How I almost got to go to a music hall

I am very disappointed.

A couple of weeks ago I discovered there was a hidden Victorian Music Hall behind St James’s Street in Nottingham city centre. I had absolutely no idea it was there. Not only that, there were caves underneath the building that hosted wonderful-sounding events like gin tastings (yes please) and open mic poetry jams. It sounded fabulous.


I Googled it, as you do, and discovered that The Malt Cross was a pretty cool venue. The picture above is from its website. How amazing does that look? I knew I’d have to go and take a look and added it to my list of must-see things.

Then just a couple of days later this popped up on my Twitter feed.


What better way to see a Victorian Music Hall in all its glory than to go to a Victorian Music Hall night, I thought. And so I booked tickets for myself and Phill. And I didn’t just want to trundle along, I wanted the full experience, so I booked the balcony tickets with Victorian buffet at £40 a pop. That was on Thursday July 12.

Then last Thursday – July 19 – Phill came across a story on Nottinghamshire Live. The Malt Cross had closed. Staff had turned up for work the previous morning to find a notice on the door which basically said ‘We have closed, you might as well go home. Oh and by the way, you’re not getting paid’!

How awful is that? Those poor people turn up for their shift only to find they have no job and no wages. That’s not any way to treat people.

There was a lot of discussion on Twitter, mostly people sad about the demise of such an unusual venue.

Reading the discussions, it seems that Lottery funding paid for the refurbishment of this music hall that was built by one Charles Weldon. He received planning permission in 1877, having purchased the Malt Cross pub the previous year. The building was designed by architect Edwin Hill who had made the best possible use of natural light by installing a laminated wooden glass domed roof at the top and glass tiles between the floors.

The building is now owned by The Malt Cross Trust, a Christian charity that runs, among other things, Street Pastors – a team of volunteers roaming the streets of the city in the evenings taking care of those who need taking care of. The charity was given rather a lot of money from Lottery funding to refurbish the building.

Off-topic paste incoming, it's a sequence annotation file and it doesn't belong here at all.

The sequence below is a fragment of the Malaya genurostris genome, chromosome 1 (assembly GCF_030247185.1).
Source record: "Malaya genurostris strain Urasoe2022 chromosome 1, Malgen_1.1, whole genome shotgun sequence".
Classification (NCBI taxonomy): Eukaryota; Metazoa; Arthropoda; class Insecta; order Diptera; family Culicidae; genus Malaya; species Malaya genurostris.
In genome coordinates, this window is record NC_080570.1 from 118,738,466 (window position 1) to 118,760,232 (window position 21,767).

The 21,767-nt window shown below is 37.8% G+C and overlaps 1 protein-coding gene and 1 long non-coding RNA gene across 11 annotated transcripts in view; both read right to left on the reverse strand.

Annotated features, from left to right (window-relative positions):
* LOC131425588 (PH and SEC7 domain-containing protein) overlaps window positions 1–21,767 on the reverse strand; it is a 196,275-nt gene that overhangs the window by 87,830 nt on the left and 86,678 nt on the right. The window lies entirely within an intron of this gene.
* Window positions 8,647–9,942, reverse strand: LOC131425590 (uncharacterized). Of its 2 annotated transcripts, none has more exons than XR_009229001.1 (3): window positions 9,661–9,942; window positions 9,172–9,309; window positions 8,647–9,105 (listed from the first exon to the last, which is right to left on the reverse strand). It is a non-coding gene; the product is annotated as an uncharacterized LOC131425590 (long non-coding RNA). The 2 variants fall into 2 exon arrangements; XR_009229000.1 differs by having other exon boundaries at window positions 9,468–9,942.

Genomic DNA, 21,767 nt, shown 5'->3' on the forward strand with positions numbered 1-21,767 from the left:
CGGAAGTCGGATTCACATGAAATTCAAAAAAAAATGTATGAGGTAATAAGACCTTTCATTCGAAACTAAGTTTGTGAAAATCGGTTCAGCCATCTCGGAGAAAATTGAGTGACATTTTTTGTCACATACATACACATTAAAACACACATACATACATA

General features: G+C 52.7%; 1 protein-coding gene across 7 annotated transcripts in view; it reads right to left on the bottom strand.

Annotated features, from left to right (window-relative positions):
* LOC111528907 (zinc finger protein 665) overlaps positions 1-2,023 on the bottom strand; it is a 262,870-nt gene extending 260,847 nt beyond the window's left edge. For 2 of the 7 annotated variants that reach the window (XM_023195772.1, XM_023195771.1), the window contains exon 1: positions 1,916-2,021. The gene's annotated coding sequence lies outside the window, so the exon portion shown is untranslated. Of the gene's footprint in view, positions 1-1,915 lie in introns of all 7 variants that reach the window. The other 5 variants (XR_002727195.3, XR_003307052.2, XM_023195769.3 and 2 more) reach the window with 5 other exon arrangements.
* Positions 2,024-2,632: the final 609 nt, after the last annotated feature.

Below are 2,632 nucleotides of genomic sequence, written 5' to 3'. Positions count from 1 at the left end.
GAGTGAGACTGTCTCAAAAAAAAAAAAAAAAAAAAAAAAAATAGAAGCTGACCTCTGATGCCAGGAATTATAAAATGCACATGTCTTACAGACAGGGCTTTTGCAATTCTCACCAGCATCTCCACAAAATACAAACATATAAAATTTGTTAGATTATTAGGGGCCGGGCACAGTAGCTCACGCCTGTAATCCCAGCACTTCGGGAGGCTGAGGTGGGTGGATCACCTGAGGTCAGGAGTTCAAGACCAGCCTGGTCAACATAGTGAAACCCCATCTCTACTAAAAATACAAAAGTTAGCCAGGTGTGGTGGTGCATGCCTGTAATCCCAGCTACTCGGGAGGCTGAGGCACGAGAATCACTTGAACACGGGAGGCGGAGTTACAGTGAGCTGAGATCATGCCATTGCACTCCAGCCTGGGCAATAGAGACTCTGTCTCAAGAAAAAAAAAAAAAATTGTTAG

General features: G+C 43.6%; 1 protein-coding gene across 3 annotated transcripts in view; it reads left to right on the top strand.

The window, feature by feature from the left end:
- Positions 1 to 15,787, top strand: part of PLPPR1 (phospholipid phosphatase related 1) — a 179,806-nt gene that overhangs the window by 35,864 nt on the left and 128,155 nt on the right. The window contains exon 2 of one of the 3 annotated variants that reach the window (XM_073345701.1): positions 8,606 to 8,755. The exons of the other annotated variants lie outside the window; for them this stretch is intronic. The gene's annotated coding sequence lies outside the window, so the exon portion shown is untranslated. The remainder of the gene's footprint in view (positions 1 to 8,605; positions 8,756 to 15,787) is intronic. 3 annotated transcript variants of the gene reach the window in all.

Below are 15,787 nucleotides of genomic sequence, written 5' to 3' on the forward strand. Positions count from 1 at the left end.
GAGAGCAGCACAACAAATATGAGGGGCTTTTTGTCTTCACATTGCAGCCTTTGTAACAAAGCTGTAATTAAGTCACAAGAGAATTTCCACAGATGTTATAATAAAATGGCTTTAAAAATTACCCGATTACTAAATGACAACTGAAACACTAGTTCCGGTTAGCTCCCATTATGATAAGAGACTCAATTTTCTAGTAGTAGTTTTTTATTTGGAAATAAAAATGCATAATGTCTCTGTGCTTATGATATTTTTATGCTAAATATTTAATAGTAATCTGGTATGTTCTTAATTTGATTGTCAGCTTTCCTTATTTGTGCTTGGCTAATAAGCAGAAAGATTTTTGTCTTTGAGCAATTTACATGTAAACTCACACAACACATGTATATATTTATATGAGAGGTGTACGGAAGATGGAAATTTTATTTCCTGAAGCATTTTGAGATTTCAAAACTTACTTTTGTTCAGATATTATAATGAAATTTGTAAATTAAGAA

The building also houses Handmade Nottingham, a community of craftworkers who  sell their wares from the premises and organise workshops and events. Handmade Nottingham is still open, for which I am glad because I wanted to go and find out what it is all about.

On Friday I saw the following statement on Twitter:


That’s not really acceptable is it? It’s a statement that tries to absolve the Trust from any responsibility, while stating that The Malt Cross Ltd, which ran the cafe bar and events, was in fact its own trading subsidiary.

Now there’s every possibility that we can get the £80 we paid for tickets to the cancelled music hall event back – purely because they were paid for on a credit card and we can make a claim under Chargeback rules – but the staff are unlikely to get the wages owed to them and they certainly aren’t going to get their jobs back! And that sucks, that really is no way to treat anyone, let alone your hard-working staff.

I live in hope that someone else will come along to run the premises and that one day I will finally get to see this beautiful music hall, and the caves underneath it.

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I want to tell stories in words and pictures. Traveller, writer, photographer, artist, seeker of knowledge. Making my own efforts to change the world.

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